Often people attack CEO’s as being over paid, and that may be true for some, but in comparison to private equity and hedge funds, it looks like peanuts.
Hedge funds and private equity firms often pay the 15% federal capital gains tax rate, they do this by claiming their earnings as capital gains not income. So they pay about the same tax rate as someone who makes between $7,500 and $30,600 dollars in income. If the hedge funds and private equity guys were paying at the rate the CEO’s get paid, that would be an additional $6.3 billion dollars in taxes. The average income of the top 25 hedge fund managers was $570 million, each. The total compensation for all the top 100 paid CEO’s in my state of MN was $397 million, that’s combined, not each.
Hedge fund and private equity firms are lobbying hard to keep them from paying their share of the taxes in income that the rest of us do. We know it is income, that 5% fund management fee is income, not capital gains. The profits they make on the investments are income, unless it is their money, then it is capital gains but the rest is income. They also get paid a lot more than most of us do. Do you really think someone who makes $570 million should be paying less of a percentage in tax than the secretary? I don’t, write your congressmen and senator and tell them to ensure these guys pay their share in taxes. There is no reason they should not be paying the same as the CEO’s pay. And here’s more of a reason why I think so.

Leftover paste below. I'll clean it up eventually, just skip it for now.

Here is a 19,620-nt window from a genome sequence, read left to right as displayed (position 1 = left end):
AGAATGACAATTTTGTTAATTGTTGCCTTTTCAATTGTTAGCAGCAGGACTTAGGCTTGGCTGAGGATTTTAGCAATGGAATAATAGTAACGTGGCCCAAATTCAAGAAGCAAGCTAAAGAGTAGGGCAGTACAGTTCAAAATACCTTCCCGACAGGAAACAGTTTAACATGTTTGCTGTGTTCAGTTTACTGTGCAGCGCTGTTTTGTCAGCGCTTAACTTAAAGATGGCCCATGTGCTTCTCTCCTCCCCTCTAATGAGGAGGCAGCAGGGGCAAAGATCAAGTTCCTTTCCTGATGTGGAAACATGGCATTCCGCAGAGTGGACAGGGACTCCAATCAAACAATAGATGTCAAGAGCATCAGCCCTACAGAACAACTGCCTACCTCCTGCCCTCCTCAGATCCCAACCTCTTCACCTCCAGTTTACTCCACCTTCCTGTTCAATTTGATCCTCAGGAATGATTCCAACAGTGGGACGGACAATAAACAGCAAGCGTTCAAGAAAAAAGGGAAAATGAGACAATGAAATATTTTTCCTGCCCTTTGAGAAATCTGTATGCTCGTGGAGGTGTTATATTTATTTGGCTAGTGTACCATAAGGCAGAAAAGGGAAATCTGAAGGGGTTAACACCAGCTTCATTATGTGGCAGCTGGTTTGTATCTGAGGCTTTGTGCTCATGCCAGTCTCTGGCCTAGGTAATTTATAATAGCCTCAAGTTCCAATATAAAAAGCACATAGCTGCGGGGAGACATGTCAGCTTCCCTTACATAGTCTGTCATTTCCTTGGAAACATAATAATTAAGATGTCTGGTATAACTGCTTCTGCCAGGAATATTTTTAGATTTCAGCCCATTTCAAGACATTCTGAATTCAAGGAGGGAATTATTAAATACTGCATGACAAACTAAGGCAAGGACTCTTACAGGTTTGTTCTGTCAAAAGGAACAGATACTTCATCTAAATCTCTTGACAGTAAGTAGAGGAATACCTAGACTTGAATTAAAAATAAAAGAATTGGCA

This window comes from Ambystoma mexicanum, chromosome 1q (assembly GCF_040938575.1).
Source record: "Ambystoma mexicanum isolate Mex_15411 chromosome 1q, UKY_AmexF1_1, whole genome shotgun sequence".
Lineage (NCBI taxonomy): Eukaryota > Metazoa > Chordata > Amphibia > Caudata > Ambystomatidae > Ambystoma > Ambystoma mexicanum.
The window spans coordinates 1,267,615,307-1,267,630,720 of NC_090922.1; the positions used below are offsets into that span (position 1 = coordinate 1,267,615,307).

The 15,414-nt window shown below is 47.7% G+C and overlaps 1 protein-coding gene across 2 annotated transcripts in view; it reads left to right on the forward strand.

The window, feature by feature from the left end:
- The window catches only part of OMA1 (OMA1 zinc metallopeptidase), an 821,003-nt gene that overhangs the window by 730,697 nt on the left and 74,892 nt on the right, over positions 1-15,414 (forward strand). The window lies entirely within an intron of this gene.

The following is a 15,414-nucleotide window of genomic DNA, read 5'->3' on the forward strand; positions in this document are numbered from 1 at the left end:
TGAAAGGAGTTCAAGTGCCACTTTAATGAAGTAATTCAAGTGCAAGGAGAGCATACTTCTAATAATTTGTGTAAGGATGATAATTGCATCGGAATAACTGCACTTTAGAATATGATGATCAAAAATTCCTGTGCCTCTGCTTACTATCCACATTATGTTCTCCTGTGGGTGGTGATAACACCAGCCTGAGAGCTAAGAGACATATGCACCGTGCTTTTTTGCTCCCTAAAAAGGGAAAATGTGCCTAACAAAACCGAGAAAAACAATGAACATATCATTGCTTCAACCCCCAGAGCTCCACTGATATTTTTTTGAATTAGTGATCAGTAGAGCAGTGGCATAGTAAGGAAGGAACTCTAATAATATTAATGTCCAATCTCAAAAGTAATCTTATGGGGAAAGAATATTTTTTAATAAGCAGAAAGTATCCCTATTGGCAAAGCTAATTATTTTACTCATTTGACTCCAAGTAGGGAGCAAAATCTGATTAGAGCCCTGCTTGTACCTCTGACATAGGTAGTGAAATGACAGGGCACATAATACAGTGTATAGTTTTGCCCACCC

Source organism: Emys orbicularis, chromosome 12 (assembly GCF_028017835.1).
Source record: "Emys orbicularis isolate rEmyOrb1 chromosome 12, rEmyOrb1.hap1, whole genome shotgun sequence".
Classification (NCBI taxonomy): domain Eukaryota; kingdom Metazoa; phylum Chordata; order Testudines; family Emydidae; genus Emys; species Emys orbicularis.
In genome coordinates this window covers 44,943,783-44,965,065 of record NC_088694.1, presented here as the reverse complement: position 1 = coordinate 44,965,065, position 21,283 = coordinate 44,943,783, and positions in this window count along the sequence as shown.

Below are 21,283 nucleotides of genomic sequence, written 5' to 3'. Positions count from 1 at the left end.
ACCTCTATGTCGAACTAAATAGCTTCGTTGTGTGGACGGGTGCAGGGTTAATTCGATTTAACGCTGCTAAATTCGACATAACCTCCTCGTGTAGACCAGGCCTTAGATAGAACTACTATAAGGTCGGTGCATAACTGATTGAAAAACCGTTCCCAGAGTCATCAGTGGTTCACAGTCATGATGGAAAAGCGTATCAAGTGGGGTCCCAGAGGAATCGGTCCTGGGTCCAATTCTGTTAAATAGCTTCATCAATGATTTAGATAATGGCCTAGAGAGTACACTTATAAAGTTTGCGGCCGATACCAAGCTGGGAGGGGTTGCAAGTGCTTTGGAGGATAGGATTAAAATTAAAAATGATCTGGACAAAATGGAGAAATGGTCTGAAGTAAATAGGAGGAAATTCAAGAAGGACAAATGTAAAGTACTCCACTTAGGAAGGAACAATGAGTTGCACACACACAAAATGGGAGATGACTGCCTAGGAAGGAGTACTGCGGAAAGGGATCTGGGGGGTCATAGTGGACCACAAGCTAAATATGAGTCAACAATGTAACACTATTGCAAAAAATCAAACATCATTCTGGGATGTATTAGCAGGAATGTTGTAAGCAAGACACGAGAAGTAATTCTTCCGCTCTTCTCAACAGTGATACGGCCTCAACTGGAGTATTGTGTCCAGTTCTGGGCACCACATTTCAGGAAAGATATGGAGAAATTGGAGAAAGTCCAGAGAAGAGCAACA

There should also be tighter controls on these industries as we saw with the credit scare two weeks ago, hedge funds making bad investments were at the center of this. Essentially what they did was, they went to Vegas, gambled and lost their shirt, when it came time to pay up their real bills, they didn’t have anything to pay them. So they ended up having the government bail them out to the tune of a few billion. So an additional $6.3 billion in taxes out of them sounds like a fair trade to me. If we have to fund their mistakes, they should have to pay at the federal rate of salaried people.